For a sun or a black hole that emitted no light other than at the poles, the angular momentum would not decrease even though the total mass does decrease. Provided the moment of inertia decreased (which it probably would), it would continue to rotate faster. Eventually, this will lead to some instability. I don't know what, but for a gaseous, gravitationally bound body like a star, it would break up into pieces. Either that, or there would be some pressure to release energy at some location other than the poles. In the case of a black hole, I don't know what kind of instability it encounters from rotating too fast, but there are several physical mechanisms by which it can get rid of angular momentum. Due to my arguments here, radiating massless energy at the poles is not one of these.

Ball dropped from an airplane

I don't think this is a particularly insightful physical case. The angular momentum will be decreased due to air friction as it falls. Some of the angular momentum will be converted to linear momentum when it hits the ground, as you're familiar with when you spin a ball and drop it.

That's pretty much it.

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Ah, example: Consider a water balloon hung from a string, with a hole opposite the string connection. It spins about the string-hole axis. As water exists the hole, no angular momentum is lost. The balloon will, in fact, spin faster. –  AlanSE Feb 5 '12 at 20:40
    
No no flywheel is dropped, but a flywheel based energy storage device gadget, consisting of bearings, enclosure and a flywheel. –  kartsa Feb 6 '12 at 5:47
    
Sorry about the confusion! –  kartsa Feb 6 '12 at 10:04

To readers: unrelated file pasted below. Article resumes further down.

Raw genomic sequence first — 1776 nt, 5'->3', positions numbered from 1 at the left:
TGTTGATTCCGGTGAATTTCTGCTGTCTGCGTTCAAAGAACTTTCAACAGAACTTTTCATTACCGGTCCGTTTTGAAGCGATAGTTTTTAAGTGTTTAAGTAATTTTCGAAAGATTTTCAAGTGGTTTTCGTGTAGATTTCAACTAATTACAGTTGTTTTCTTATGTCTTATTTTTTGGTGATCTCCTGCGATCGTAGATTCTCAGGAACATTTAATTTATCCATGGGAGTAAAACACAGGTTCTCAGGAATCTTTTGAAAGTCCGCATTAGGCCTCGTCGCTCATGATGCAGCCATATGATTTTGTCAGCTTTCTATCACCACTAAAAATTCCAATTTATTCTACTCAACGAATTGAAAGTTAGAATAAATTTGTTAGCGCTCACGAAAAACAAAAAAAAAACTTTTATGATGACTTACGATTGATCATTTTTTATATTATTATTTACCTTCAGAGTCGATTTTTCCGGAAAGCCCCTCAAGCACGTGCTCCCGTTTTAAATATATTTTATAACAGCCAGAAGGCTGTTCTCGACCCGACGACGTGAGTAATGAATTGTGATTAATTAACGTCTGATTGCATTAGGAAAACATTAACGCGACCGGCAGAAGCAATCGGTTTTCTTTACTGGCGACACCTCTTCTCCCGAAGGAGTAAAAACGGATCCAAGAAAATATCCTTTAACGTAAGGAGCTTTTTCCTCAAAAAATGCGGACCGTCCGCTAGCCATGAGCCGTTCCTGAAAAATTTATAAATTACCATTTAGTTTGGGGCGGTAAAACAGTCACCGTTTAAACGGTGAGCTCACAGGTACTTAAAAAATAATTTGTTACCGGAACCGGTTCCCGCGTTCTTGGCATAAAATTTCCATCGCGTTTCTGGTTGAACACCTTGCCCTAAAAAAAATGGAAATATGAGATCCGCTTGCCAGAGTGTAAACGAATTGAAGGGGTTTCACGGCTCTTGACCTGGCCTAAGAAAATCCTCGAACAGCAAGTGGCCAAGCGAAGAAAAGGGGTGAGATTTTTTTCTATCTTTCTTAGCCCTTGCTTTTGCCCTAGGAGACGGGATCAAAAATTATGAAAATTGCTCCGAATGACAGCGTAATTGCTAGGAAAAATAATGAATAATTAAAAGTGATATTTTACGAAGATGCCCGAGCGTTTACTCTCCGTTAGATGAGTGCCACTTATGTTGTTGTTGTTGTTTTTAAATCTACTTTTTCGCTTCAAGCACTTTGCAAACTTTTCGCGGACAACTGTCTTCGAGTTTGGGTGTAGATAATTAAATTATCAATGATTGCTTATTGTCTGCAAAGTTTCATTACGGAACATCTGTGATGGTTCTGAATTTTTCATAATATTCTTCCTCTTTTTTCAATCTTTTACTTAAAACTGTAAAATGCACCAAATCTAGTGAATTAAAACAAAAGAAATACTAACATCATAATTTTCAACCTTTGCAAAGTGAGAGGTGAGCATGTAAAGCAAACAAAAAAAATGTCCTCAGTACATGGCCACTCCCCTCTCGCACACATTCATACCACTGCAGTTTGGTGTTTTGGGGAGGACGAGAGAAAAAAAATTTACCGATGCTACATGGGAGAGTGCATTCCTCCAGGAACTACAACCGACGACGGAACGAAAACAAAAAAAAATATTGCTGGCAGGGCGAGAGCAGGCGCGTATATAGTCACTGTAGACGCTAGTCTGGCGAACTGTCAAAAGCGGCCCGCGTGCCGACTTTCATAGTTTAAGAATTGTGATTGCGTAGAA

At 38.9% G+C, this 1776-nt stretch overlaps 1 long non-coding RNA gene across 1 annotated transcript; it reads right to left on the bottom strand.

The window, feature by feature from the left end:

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I have a correction to make to the above post, although I don't think this affects the answer to the question: individual photons certainly can carry angular momentum. They are spin 1 particles, and so can carry angular momentum of $\pm \hbar$ –  kleingordon Feb 8 '12 at 3:10
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It depends on the direction of the radiation. If mass-energy is radiated from the poles along the axis of the star, the angular momentum of the star with respect to the center of the star does not change.

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So the spinning becomes faster –  kartsa Feb 5 '12 at 3:45
    
@kartsa: I don't quite see any reasons for that - the radiated mass carries no angular momentum. –  akhmeteli Feb 5 '12 at 7:10
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@akhmeteli kartsa is saying the angular velocity will speed up because the angular momentum is not lost but mass/energy is. This is true in this scenario unless the loss of energy causes the star to expand enough to cancel this tiny effect out. –  Nathaniel Feb 5 '12 at 13:35
    
@Nathaniel: I am afraid I am not convinced yet. Let us consider the following example: the star consists of just three equal point masses $A$, $B$, and $O$. Mass $O$ is on the rotation axis, and masses $A$ and $B$ are at a distance $r$ from the axis each, and $O$ is in the center of mass of the star (so $O$ is between $A$ and $B$). Let us assume that the star rotates with an angular velocity $\omega$. Let us imagine that mass $O$ disappears ("radiates"along the rotation axis). Why should the angular velocity increase? –  akhmeteli Feb 5 '12 at 17:50
    
Ok, the star will speed up unless it expands, or unless it only loses mass from points along the axis of rotation. But in the case of a star the latter seems highly unlikely to me... –  Nathaniel Feb 5 '12 at 19:02
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I see, it's the friction resisting the Coriolis effect, that removes the angular momentum from the stuff leaving the star. Coriolis effect

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I don't think that makes sense. We can still draw the boundary around the star, and it's only vacuum with no contact and no emission above the surface (per the question). –  AlanSE Feb 7 '12 at 22:33
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Since the star is losing its mass while not losing its angular momentum, it will spin faster and faster. At some point it will be impossible to be integer anymore.

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Agree, but "At some point it will be impossible to be integer anymore." doesn't make sense to me. –  AlanSE Feb 7 '12 at 22:34